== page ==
A blog from the UK about bridges and bridge design
04 November 2011
Merseyside Bridges: 8. Dutton Horse Bridge
This is a short detour from Merseyside, however broadly that area might be defined. From Runcorn, the journey heads south-east towards Northwich. I stopped off at two bridges before returning north to the River Mersey. In broad outline, this route follows the course of the River Weaver, which is a tributary to the Mersey.
The first of the two structures is Dutton Horse Bridge. This twin-span timber bridge was completed in 1919 to a design by John Saner, who was the engineer responsible for many works along the River Weaver when its navigability was improved. The Dutton Horse Bridge spans alongside the river's main course, over a secondary channel used to help regulate the water level.
It is historically significant as one of the earliest surviving bridges to feature laminated timber. The laminated arches span about 31m, with two ribs slightly out of line with each other. Triangulated timber struts stiffen the arches and support the deck.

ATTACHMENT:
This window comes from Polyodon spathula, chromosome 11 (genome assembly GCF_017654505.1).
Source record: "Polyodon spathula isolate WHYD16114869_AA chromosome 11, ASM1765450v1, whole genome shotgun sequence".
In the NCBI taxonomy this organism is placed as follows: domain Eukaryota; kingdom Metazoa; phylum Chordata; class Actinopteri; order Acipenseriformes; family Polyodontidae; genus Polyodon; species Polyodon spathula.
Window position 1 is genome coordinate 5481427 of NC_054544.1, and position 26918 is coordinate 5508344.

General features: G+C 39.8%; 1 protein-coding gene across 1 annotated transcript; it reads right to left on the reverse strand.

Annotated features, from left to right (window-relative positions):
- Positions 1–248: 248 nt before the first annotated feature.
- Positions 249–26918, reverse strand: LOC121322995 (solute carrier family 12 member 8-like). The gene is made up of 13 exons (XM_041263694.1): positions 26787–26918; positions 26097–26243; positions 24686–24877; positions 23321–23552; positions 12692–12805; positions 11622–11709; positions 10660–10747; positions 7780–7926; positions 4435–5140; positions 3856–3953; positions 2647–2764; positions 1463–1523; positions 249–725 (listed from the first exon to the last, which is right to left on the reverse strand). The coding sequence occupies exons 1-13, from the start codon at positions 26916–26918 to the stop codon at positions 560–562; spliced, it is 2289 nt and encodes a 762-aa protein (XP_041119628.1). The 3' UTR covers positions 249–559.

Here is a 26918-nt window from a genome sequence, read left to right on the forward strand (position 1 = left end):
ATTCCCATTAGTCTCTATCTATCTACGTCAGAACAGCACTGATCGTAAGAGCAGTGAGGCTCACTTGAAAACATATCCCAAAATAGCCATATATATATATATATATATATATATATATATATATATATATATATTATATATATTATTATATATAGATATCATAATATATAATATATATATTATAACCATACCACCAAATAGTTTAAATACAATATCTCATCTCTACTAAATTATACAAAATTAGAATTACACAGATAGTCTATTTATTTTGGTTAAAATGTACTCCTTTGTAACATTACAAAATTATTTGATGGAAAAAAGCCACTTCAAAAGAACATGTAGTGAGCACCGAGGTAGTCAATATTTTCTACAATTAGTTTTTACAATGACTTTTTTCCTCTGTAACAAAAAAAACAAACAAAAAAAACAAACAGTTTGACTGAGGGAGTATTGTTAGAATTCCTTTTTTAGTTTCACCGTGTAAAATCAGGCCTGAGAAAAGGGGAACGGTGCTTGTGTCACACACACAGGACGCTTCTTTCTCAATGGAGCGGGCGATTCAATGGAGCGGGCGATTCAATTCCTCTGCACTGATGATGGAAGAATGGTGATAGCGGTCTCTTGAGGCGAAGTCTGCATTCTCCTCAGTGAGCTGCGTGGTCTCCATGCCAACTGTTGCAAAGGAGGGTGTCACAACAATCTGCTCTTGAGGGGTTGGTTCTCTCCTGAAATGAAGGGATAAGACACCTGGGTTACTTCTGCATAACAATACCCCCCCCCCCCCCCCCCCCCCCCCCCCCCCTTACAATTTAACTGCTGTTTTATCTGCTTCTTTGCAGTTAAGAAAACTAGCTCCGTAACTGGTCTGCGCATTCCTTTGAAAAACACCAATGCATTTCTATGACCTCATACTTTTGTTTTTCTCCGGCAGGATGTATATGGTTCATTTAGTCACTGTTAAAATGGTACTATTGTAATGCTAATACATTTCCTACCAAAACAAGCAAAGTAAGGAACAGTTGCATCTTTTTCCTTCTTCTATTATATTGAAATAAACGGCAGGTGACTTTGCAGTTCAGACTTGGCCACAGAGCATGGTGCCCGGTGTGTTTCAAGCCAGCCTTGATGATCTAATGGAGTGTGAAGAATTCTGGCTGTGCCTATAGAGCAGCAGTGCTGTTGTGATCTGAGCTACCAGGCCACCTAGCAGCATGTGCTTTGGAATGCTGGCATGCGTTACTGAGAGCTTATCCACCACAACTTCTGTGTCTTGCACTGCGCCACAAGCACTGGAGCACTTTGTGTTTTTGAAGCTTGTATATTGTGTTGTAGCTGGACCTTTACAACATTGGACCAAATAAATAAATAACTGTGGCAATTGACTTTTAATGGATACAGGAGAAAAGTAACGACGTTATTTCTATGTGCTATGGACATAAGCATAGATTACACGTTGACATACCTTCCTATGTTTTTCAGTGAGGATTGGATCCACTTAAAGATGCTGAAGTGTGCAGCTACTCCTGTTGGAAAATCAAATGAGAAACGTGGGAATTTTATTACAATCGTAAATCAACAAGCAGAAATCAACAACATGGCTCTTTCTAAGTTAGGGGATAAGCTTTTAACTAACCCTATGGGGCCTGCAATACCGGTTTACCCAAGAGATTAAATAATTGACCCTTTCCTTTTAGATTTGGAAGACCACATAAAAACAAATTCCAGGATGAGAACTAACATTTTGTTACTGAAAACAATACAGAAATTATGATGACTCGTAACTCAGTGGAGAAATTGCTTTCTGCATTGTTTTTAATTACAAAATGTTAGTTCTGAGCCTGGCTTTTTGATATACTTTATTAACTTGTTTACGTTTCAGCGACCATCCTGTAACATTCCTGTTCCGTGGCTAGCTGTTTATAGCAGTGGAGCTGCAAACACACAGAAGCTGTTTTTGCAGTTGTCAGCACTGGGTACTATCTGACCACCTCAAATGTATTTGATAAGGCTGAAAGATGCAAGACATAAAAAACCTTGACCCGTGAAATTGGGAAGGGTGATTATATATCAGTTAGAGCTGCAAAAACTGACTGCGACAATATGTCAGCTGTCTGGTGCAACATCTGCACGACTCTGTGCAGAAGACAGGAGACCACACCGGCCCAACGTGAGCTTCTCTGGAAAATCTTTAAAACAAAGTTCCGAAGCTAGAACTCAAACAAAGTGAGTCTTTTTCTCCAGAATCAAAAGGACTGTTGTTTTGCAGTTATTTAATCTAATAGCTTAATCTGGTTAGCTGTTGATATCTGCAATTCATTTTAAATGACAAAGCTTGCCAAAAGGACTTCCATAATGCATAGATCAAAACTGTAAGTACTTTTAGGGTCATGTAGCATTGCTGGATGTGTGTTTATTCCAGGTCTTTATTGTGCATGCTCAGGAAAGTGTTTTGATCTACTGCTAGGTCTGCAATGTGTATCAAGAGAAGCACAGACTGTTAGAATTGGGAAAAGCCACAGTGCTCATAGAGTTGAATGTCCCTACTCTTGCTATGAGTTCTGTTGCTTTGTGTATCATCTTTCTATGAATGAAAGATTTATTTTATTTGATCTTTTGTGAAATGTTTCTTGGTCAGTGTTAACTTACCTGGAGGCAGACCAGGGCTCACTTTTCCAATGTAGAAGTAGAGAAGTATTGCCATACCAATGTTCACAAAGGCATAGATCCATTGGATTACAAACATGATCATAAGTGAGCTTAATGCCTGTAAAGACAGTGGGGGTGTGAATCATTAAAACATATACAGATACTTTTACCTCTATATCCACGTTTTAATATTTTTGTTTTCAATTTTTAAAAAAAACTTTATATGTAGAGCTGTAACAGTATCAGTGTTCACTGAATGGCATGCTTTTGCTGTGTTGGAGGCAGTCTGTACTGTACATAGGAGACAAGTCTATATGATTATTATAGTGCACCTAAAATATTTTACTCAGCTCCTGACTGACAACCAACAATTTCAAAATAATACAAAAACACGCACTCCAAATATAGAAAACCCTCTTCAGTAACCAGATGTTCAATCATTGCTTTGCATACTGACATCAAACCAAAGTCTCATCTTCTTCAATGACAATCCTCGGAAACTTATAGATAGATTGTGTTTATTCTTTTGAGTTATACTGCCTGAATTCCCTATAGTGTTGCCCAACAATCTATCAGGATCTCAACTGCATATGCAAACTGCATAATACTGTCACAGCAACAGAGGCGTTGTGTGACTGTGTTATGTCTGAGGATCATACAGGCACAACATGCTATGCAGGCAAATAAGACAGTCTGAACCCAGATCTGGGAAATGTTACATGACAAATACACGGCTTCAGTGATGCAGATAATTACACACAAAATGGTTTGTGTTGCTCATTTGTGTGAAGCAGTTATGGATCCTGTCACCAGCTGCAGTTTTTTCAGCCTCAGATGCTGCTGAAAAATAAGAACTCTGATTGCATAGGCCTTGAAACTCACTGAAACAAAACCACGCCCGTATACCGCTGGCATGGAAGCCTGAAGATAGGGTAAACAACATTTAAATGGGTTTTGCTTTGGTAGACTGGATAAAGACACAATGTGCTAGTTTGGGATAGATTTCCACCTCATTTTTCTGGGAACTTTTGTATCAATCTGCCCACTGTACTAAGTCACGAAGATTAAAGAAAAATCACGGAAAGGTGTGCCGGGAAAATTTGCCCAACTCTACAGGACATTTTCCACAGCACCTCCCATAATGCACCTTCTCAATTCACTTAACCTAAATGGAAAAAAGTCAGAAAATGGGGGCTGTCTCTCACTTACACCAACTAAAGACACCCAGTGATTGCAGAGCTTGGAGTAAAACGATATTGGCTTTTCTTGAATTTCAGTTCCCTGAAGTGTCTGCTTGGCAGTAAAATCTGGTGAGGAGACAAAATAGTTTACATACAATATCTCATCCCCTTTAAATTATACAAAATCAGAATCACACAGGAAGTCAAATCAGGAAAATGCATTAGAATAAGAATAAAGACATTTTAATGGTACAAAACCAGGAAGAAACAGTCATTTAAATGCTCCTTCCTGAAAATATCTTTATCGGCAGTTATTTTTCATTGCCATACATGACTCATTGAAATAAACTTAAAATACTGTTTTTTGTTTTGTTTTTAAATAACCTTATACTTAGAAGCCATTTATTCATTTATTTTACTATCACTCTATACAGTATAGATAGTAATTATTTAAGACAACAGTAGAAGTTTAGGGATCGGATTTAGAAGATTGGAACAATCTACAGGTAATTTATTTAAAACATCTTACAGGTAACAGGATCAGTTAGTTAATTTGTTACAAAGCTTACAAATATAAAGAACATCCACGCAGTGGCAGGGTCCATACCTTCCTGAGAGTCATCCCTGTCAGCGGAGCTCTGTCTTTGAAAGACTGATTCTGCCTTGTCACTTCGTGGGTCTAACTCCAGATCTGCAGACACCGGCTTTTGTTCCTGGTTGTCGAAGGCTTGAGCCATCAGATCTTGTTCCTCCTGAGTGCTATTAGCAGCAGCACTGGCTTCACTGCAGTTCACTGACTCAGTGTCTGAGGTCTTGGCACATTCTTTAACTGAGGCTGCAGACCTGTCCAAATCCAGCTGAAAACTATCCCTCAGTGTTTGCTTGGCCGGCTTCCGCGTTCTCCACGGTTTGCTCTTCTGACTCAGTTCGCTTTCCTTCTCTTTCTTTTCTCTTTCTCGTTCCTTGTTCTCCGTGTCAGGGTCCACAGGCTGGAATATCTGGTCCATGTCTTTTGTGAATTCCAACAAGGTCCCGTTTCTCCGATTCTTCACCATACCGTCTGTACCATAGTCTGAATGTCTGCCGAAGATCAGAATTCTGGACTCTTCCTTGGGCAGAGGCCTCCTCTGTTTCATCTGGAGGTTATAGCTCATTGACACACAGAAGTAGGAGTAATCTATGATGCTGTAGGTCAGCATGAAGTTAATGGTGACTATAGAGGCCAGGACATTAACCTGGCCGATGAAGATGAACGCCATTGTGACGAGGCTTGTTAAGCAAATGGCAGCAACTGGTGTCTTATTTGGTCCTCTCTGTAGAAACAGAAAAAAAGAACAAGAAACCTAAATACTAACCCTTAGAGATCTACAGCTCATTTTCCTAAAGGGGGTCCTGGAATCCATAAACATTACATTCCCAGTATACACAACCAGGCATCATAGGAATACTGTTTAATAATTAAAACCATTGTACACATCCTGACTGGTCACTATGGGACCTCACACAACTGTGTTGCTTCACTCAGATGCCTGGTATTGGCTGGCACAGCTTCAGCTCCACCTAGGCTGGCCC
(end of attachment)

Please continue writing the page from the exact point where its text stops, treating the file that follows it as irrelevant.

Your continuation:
As with many timber structures, it's certainly an attractive bridge, and it's great to see it has survived so well. Two span bridges are reputed to suffer from the problem of the "unresolved duality", where the viewer lacks a primary visual focus and so feels discomfited. This is a phenomenon that has received support from at least one experimental study, where viewers consistently tended to prefer one or three-span bridges to those with two spans. At Dutton, the bridge is rarely seen in full elevation, as the footpath on the opposite side of the river seems not to be the main route. From any other angle, the number of spans is hardly relevant. Even in full elevation, I think it looks fine.
The black-and-white paint scheme is characteristic of several bridges along the Weaver, including the one I'll come to next.